Meaningful Student Involvement can happen in every location throughout the education system. It is important to consider these places for many reasons, including that it promotes realistic expectations for adults and students involved. If a teacher wants to involve students in meaningful ways, they might consider their classroom as the first focus for action. That same teacher might look towards changing state education agencies by partnering with an administrator in their state capitol. There are many different locations to keep in mind.
Practically any location throughout education could meaningfully involve students, including the classroom, the counselor’s office, hallways, after school programs, district board of education offices, at the state or federal levels, and in other places that directly affect the students’ experience of education. The following list shows a variety of places where Meaningful Student Involvement can happen.
Locations for Meaningful Student Involvement
Classrooms. While student voice happens all the time in classrooms, meaningful involvement does not. Student voice happens when students talk to each other and teachers, as well as student behavior, attitudes, and actions. The student sharing their life experience is sharing student voice, just like the student cheating on a test or bullying. Meaningful Student Involvement can happen through classroom management and curriculum delivery, class evaluations, and creating the culture of classrooms.
School boardrooms. Students can present ideas, share concerns, and sit through school board meetings just like adults. When school boards involve students as representatives of their peers, they are listening to student voice. However, meaningful involvement means students having full-voting, fully participating positions on school boards. When students are partners on school boards, they are not treated tokenistically either. Instead, they are respected for their individual perspectives and not expected to represent all students.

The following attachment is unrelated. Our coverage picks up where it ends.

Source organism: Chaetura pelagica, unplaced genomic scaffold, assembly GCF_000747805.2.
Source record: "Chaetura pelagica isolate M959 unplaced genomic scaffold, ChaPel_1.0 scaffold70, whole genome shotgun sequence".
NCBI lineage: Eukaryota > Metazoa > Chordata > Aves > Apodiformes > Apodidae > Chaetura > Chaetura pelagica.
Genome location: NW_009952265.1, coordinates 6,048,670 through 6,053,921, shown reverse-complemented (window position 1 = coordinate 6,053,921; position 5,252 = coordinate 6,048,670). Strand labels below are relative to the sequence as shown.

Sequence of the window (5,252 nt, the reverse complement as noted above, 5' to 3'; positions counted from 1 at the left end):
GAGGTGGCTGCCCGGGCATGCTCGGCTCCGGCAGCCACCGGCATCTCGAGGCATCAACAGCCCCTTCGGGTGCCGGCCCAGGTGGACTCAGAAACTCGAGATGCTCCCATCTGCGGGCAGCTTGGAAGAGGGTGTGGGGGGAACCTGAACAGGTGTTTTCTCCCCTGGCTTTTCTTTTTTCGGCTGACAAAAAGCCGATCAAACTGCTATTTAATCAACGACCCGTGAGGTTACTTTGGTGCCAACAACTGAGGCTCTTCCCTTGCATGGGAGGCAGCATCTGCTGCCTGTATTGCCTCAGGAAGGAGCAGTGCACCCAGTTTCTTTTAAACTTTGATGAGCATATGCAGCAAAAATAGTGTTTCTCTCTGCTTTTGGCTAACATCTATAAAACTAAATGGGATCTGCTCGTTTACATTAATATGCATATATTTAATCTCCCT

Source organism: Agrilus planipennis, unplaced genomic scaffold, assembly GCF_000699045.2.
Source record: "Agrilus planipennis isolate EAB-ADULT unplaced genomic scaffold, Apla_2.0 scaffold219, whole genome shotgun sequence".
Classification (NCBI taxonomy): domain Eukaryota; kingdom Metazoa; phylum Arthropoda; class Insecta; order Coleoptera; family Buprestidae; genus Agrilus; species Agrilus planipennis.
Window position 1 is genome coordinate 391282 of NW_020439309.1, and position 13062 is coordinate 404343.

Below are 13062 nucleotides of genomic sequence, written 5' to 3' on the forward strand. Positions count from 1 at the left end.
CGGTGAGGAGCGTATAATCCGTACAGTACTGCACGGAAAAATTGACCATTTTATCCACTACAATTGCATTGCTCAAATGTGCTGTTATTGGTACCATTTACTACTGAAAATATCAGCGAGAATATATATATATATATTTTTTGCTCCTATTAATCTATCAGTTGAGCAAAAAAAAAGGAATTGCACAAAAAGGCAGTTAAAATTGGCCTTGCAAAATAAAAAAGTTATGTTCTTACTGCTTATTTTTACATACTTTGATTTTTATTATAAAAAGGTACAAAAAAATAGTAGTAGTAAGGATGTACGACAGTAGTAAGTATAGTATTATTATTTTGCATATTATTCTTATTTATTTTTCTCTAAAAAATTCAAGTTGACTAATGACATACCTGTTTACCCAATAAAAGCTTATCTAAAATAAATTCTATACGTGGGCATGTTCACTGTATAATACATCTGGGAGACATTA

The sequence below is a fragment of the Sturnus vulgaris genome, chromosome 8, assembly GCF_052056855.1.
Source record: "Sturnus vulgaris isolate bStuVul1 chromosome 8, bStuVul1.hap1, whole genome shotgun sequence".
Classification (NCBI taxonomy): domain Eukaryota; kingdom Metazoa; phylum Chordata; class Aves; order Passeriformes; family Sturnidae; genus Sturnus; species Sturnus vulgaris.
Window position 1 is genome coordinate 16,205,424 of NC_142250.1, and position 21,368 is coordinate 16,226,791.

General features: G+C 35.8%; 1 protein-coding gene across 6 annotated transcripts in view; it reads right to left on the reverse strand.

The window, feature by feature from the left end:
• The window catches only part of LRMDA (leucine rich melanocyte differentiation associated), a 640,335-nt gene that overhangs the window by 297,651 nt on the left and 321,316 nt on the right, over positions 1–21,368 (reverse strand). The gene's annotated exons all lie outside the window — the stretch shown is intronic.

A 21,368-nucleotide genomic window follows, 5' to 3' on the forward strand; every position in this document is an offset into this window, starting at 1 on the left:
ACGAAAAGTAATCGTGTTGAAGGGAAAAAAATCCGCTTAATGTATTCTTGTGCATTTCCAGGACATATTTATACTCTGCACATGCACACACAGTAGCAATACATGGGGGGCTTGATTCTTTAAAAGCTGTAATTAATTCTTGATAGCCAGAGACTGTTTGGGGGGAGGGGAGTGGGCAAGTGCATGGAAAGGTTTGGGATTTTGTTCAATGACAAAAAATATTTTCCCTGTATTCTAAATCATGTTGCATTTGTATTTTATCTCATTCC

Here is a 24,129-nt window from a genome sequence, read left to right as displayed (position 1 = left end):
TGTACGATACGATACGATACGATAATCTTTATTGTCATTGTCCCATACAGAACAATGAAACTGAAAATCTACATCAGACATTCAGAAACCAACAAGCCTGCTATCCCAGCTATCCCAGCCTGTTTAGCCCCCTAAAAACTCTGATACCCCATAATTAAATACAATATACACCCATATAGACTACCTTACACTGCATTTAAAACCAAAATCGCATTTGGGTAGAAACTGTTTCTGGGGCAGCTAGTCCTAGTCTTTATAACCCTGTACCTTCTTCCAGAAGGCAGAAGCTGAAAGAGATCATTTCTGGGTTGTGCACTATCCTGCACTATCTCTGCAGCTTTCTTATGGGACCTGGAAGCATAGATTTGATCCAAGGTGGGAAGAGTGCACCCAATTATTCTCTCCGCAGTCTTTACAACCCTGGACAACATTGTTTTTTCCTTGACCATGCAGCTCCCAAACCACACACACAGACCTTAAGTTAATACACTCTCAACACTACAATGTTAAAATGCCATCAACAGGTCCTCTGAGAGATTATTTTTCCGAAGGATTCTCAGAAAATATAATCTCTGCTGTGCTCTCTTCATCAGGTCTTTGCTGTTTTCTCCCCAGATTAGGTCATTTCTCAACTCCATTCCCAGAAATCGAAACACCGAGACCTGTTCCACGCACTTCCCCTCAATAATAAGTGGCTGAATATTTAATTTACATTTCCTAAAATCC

Hallways. When a student graffitis on a wall that, “Mrs. Jones Sux!”, they are sharing student voice. So are students who gossip, form cliques, and share lockers. Meaningful Student Involvement can happen informally throughout schools all the time, with or without adult supervision and/or approval, as well. However, students can be strategically engaged as partners in fostering safe and supportive student culture as it’s expressed in hallways through nonviolent communication training, peer mediation programs, and other educational opportunities and informal positioning.
Afterschool. Meaningful Student Involvement in afterschool activities can happen in all sorts of programs, both educational and recreational, in school and otherwise. Students can plan, evaluate, facilitate, research, advocate, and more for the activities designed to serve them. As partners, they promote education for all learners.